Instead, Ivan thinks about TV shows he’s seen and about his friends Stella, an elderly elephant, and Bob, a stray dog. But mostly Ivan thinks about art and how to capture the taste of a mango or the sound of leaves with color and a well-placed line.

Then he meets Ruby, a baby elephant taken from her family, and she makes Ivan see their home—and his own art—through new eyes. When Ruby arrives, change comes with her, and it’s up to Ivan to make it a change for the better” (Descriptive content provided by Syndetics).

9780156189217_p0_v3_s600x595The Collected Stories of Eudora Welty

“Eudora Welty was born in Jackson, Mississippi on April 13, 1909. She was educated at the Mississippi State College for Women in Columbus, Mississippi, and at the University of Wisconsin. She moved to New York in 1930 to study advertising at the Columbia University business school. After her father’s death, she moved back to Jackson in 1931. She held various jobs on local newspapers and at a radio station before becoming a publicity agent for the Works Progress Administration (WPA), part of Franklin Roosevelt’s New Deal program.

Traveling through the state of Mississippi opened her eyes to the misery of the great depression and resulted in a series of photographs, which were exhibited in a one-women show in New York in 1936 and were eventually published as One Time, One Place: Mississippi in the Depression in 1971. She stopped working for the WPA in 1936” (Descriptive content provided by Syndetics).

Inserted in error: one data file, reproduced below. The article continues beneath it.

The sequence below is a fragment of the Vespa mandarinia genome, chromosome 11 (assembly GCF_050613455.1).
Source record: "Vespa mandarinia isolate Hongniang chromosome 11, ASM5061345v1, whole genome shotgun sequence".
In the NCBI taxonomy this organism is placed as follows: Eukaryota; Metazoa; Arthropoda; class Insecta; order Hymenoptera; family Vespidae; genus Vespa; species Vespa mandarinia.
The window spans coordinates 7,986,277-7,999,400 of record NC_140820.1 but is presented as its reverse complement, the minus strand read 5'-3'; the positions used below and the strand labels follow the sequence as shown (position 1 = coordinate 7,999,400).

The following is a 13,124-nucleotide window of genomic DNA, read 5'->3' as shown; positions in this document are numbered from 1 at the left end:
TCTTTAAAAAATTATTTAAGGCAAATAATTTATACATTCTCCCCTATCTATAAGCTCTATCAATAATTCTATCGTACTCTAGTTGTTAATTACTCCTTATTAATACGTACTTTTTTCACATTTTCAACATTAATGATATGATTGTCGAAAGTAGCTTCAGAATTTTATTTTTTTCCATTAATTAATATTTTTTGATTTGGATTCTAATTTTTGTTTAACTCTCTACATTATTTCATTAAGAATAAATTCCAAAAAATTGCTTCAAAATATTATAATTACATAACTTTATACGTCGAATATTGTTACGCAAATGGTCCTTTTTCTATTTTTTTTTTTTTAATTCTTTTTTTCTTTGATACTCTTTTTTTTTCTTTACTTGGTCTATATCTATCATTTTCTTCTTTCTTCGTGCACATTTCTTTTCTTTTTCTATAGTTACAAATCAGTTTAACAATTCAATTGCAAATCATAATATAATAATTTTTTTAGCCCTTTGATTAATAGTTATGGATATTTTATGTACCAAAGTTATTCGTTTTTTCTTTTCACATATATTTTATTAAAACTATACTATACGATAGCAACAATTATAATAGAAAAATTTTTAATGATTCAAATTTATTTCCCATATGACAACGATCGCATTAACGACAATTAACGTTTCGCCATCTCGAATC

9780975366264_p0_v1_s600x595Nonsense: Red Herrings, Straw Men, and Sacred Cows: How We Abuse Logic in Our Everyday Language
by Robert J. Gula

“Nonsense is the best compilation and study of verbal logical fallacies available anywhere. It is a handbook of the myriad ways we go about being illogical—how we deceive others and ourselves, how we think and argue in ways that are disorderly, disorganized, or irrelevant. Nonsense is also a short course in nonmathematical logical thinking, especially important for students of philosophy and economics. A book of remarkable scholarship, Nonsense is unexpectedly relaxed, informal, and accessible.” (Barnes&Noble).

9781476726151_p0_v3_s600x595Barking To the Choir: The Power of Radical Kinship
by Gregory Boyle

“…Gregory Boyle, shares what three decades of working with gang members in Los Angeles has taught him about faith, compassion, and the enduring power of kinship. In his first book, … Gregory Boyle introduced us to Homeboy Industries, the largest gang-intervention program in the world…. Now, after the successful expansion of Homeboy Industries, Boyle returns with Barking to the Choir to reveal how compassion is transforming the lives of gang members.

In a nation deeply divided and plagued by poverty and violence, Barking to the Choir offers a snapshot into the challenges and joys of life on the margins. Sergio, arrested at nine, in a gang by twelve, and serving time shortly thereafter, now works with the substance-abuse team at Homeboy to help others find sobriety. Jamal, abandoned by his family when he tried to attend school at age seven, gradually finds forgiveness for his schizophrenic mother. New father Cuco, who never knew his own dad, thinks of a daily adventure on which to take his four-year-old son.

These former gang members uplift the soul and reveal how bright life can be when filled with unconditional love and kindness. This book is guaranteed to shake up our ideas about God and about people with a glimpse at a world defined by more compassion and fewer barriers. Gently and humorously, Barking to the Choir invites us to find kinship with one another and reconvinces us all of our own goodness” (Descriptive content provided by Syndetics).

-posted by Kevin Purtell